Theories and perspective in strategic management also allude to the complementary role of innovation types. For example, the resource-based and knowledge-based views underscore the roles of external and internal sources of knowledge and the firm’s capability to integrate them to gain distinctive competencies (Barney, 2001; Grant, 1996). Theories of operational and combinative capabilities also imply that innovating across organizational functions and systems could ensure renewal of competencies to build, reconfigure, and integrate internal and external experiences to cope with the dynamics of environmental change (Eisenhardt & Martin, 2000; Helfat & Winter, 2011; Van den Bosch, Volberda, & de Boer, 1999). The application of these views to innovation activity at the firm level underlines the synergistic use of organizations’ technological, operational, and managerial knowledge resources, motivating the synchronous introduction of innovation types across organizational parts to gain sustained performance outcomes (Damanpour, 2014).
The complexity of both innovation and performance constructs combined with myriad indicators for their measurement has prevented rigorous evidence on conditions and the extent to which the generation or adoption of innovation contributes to organizational performance. However, two important trends have emerged. First, since organizations generate and adopt innovation continually over time, an assessment of the true impact of innovation on performance requires longitudinal research. Second, research on performance consequences of innovation has shifted from the stand-alone to synchronous innovations. The synchronous view departs from the prevailing logic that espouses autonomous strategies of innovation types for competitive advantage and submits that innovation types, along with organizational subsystems, are interdependent and their complementary introduction could best influence organizational conduct and outcome (Damanpour, 2014). In this vein, the notion of internal fit, which espouses congruency in the behavior of organizational parts, also applies to the introduction of types of innovations in organizations to facilitate external fit, which espouses congruency in the behavior of organizations with their competitive and institutional environments.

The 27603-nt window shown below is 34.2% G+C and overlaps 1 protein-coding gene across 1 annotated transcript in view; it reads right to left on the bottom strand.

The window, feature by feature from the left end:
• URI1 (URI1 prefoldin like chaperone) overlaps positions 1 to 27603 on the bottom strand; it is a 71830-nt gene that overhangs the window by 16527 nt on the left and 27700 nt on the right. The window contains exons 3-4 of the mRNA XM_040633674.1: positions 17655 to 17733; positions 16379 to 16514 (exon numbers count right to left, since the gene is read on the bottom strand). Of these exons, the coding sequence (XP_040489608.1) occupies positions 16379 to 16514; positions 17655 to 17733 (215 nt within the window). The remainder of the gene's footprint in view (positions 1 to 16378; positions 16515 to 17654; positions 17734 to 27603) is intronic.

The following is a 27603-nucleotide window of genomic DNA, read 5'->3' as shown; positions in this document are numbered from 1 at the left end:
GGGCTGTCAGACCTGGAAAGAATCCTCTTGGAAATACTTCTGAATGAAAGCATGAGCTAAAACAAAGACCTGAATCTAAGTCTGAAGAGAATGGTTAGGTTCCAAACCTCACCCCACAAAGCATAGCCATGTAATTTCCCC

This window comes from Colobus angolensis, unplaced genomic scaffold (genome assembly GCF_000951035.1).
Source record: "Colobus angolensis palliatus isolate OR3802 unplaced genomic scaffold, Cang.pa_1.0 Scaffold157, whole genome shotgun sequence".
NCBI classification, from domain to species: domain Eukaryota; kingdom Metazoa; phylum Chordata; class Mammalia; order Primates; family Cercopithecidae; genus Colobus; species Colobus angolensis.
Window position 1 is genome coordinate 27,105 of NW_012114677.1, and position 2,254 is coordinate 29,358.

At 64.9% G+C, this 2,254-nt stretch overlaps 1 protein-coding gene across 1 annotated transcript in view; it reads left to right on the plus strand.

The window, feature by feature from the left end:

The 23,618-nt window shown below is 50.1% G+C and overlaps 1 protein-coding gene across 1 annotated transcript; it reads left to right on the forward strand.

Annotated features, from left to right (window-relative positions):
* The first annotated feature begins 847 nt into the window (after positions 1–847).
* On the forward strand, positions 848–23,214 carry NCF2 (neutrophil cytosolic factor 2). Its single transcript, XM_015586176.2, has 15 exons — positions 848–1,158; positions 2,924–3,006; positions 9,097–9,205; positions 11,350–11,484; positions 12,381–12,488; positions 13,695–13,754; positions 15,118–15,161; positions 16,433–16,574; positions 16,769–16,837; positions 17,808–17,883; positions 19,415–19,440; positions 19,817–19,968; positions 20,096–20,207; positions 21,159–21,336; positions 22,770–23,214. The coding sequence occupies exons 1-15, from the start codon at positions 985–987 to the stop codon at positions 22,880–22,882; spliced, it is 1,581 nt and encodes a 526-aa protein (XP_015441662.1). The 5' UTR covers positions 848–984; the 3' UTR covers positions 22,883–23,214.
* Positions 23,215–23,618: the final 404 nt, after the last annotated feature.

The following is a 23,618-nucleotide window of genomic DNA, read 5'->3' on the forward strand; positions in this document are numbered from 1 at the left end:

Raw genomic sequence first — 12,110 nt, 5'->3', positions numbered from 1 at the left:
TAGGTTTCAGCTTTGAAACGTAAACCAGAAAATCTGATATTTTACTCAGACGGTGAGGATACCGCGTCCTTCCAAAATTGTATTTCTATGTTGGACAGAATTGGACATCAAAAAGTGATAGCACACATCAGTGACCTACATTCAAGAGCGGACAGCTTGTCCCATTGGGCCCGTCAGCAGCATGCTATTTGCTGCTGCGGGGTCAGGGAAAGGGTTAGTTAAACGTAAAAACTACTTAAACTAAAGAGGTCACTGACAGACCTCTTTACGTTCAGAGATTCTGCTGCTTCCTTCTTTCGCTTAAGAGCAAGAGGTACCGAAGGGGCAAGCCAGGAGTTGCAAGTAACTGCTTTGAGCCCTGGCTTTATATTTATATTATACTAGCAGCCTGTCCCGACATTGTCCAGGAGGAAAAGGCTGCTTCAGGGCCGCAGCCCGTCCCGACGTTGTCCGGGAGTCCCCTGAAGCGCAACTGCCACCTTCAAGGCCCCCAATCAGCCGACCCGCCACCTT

Conclusions and Future Research
A student in a doctoral seminar on the management of innovation observed that each article he reads adds one more star to the innovation galaxy, but the new star, as bright as it might be, does not improve his understanding of innovation. This student’s predicament is not unique to him or to innovation studies. Researchers may face similar predicaments in organizational sciences, where theories are incompatible, findings inconsistent, and the body of knowledge indigestible (Zammuto & Connolly, 1984, p. 32). Research in management commonly pursues a scattered pattern where empirical studies are rarely replicated and can differ greatly in terms of definitions of key constructs, the nature of the phenomenon studied, and measurement instruments (Tsang & Kwan, 1999). Organizational studies are diverse and fragmented and theoretical and methodological consensus are not in sight (Hambrick, 1994; Pfeffer, 1993).